The $30.3 million re-construction of White Hall on West Virginia University’s Downtown Campus began last week with workers demolishing the interior of the old computer lab.
As part of the construction process, the sidewalks in front of White Hall adjacent to both Willey Street and University Avenue will be fenced off from the curb to the building beginning next week (April 19) and will remain closed through the summer of 2011 to provide for pedestrian safety and allow workers the room needed to work safely.
The area between White Hall and Wise Library will also be closed to the public during the same period so that electrical upgrades and new access and exit pathways can be installed, along with American Disability Act-compliant ramps, new staircases and a wider commons with benches.
“We do everything we can to minimize the impact people experience while renovating or constructing buildings, and I know it will be discomforting to have this section of campus closed off. But when White Hall reopens, the community will be proud of what has been done,” said John Sommers, the project’s construction manager.
Currently, the building is a raw and exposed shell after interior walls were demolished, hazardous materials abated and outdated mechanical and electrical systems removed in the summer of 2008 to prepare for the current phase of construction.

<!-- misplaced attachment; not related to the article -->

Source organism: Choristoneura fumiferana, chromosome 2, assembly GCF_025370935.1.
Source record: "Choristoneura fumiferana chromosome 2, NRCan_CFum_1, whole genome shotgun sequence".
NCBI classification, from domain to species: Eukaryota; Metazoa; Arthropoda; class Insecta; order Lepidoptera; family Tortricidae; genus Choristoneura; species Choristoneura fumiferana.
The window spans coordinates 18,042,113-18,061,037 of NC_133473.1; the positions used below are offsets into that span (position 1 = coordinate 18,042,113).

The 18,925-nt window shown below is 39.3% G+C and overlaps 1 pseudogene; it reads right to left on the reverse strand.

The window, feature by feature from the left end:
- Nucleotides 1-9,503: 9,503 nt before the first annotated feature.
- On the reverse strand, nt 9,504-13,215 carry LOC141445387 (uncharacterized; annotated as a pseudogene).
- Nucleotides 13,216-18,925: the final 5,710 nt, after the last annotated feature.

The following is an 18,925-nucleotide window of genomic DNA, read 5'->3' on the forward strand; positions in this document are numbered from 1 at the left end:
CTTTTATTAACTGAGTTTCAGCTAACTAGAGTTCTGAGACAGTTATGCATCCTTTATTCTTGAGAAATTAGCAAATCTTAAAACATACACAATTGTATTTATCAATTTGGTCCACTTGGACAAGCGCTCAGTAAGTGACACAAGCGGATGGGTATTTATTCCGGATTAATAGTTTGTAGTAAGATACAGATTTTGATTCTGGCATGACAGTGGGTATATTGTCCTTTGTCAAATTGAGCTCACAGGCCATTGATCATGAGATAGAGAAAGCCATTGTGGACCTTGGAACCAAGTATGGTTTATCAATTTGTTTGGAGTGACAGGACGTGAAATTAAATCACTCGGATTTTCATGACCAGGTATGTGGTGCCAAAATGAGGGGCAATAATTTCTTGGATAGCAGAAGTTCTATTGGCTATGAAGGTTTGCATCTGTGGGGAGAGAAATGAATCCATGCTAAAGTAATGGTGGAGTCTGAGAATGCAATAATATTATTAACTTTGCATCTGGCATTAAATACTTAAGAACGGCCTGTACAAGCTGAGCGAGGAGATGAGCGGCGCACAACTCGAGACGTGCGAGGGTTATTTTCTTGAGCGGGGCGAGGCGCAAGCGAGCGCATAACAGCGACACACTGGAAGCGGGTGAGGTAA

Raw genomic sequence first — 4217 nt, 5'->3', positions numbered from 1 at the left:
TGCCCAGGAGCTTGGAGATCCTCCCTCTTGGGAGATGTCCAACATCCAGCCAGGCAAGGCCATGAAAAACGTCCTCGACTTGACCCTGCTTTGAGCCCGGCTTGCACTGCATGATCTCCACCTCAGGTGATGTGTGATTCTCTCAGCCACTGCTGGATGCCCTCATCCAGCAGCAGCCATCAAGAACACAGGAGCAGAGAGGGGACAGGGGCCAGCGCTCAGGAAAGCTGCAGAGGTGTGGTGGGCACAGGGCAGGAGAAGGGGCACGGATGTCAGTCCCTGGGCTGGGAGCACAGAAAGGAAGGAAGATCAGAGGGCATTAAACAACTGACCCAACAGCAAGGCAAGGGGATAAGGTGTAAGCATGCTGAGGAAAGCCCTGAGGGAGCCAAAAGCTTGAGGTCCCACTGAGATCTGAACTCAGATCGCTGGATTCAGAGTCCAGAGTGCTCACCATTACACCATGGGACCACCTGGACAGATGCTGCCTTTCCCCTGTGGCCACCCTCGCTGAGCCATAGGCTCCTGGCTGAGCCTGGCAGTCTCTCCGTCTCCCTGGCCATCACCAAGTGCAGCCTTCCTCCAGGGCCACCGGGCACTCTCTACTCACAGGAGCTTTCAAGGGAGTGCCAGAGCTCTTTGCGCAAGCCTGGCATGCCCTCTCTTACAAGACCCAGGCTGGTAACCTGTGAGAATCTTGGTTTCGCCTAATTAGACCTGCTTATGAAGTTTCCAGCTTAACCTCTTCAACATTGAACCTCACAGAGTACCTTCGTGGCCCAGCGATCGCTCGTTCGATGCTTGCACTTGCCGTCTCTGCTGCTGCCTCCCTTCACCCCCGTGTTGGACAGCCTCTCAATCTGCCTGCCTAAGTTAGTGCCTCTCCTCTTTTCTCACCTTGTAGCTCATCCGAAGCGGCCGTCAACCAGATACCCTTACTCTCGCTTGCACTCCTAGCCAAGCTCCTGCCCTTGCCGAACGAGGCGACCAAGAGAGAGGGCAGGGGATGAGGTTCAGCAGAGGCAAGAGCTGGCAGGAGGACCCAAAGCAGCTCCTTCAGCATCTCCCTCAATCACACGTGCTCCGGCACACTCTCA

Once construction is completed in the spring of 2012, White Hall will be home to WVU’s prestigious department of physics, and is set to become one of the most modern and progressive physics buildings in the United States.
The design calls for classrooms, research labs, offices and support space that will be energy and water efficient, reduce carbon dioxide emissions, and have improved indoor environmental air quality. An innovative glass wall system that opens to the outdoors will be installed on each floor so that new equipment can be moved in quickly with minimal interruption to ongoing research.
In addition, a clean lab with sophisticated air filtering systems will be incorporated into the building. A rooftop planetarium, optical telescope and radio telescope will also be installed along with upgraded HVAC and electrical systems. Other structural and mechanical renovations will bring the building into compliance with current life safety codes.
Much of the historic brass used in the building’s doors, windows and railings will be restored. The marble flooring and travertine walls will also be refurbished. Although White Hall is not undergoing an historic renovation, maintaining historic features reduces waste and adds to the overall sustainability of the project.
White Hall is a six-story classroom building originally constructed in 1942 as the Mineral Industries Building.
CONTACT: John Sommers, WVU Facilities Management
Follow @wvutoday on Twitter.